Tyson Foods, Inc. (TSN) is one of the biggest processors and sellers of meat and countless prepared food products sold in more than 90 countries. John W. Tyson founded the company in 1935 by hauling chickens to market in Kansas City and St. Louis.
Tyson’s total sales last year were $33.0 billion, with the sale of beef products representing 41% of total revenues, followed by chicken at 35%, pork at 14%, and sales in prepared foods at 10%.
Tyson’s most recent quarter (fourth fiscal quarter of 2013), turned out to be a record in terms of sales and earnings per share. The company beat its own expectations for fiscal 2013, handily beating its previous outlook for international sales; operating margins, especially for chicken and beef, also grew substantially. This contributed to a marked improvement in bottom-line earnings and adjusted earnings per share attributable to the company.
Management reported increased demand as well as higher prices in the most recent quarter. Input costs for fiscal 2014 are expected to drop due to higher grain supplies. The company continues to buy back shares, and it recently increased its quarterly dividend by a substantial 50%.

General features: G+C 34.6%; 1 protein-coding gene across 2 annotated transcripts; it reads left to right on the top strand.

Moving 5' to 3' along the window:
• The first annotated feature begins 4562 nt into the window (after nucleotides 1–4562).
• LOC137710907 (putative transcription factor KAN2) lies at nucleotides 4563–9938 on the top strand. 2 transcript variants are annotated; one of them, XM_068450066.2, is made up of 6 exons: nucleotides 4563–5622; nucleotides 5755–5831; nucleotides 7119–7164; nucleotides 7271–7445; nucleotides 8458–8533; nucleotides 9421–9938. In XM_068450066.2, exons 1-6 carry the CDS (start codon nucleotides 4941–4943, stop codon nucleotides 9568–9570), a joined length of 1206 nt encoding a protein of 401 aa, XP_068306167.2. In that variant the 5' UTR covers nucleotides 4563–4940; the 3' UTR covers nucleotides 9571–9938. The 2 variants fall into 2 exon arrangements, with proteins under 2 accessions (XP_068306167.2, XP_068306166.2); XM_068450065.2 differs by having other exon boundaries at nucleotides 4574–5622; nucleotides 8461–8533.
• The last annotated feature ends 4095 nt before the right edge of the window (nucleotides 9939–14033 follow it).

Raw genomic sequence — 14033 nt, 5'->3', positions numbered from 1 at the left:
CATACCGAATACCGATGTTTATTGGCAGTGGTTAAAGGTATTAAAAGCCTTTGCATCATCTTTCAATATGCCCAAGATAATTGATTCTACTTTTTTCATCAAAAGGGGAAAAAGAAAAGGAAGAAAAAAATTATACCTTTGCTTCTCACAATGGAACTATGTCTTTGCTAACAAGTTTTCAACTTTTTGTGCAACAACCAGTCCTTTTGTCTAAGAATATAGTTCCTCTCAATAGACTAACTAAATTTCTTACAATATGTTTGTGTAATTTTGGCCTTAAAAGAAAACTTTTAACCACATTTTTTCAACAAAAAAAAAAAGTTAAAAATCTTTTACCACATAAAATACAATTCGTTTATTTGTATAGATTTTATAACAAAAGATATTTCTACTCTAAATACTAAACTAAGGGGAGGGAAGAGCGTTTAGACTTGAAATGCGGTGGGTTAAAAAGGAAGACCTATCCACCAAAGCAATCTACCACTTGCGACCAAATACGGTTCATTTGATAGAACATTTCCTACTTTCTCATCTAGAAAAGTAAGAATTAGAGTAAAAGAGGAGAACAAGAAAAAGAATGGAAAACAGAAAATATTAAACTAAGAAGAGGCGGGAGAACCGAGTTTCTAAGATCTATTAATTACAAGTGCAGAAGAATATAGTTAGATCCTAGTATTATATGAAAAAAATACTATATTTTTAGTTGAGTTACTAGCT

The numbers were exactly what Wall Street wanted to hear. The stock is up approximately 50% since the beginning of the year and has actually broken out of a long consolidation, which is a bullish signal. The company’s long-term stock chart is featured below:
Chart courtesy of www.StockCharts.com
The company’s fiscal fourth-quarter revenues grew seven percent to a record $8.9 billion, while earnings per share grew 37% to $0.70.
The company’s share price had been in the doldrums for years, and its huge quarterly dividend increase represents a renewed sense of confidence from management.
I think this stock has more upside near-term; $35.00 per share wouldn’t be an unreasonable 12-month price target. The stock isn’t expensively priced, and company management says it plans to beat its expected 10% gain in earnings next year.
Investors may not have a lot of enthusiasm for a company like this, and there are certainly higher dividend paying stocks available in the marketplace. However, Tyson is a good benchmark stock on consumer spending and consumption in the U.S. market, with one in every five pounds of chicken, beef, and pork in the U.S. being produced by Tyson.
All in all, it was a record quarter for the company and expectations going into 2014 are solid. With a 50% quarterly dividend increase, Tyson’s financial performance is a good indicator of consumer spending and consumption, making it the type of stock investors should watch going into the New Year.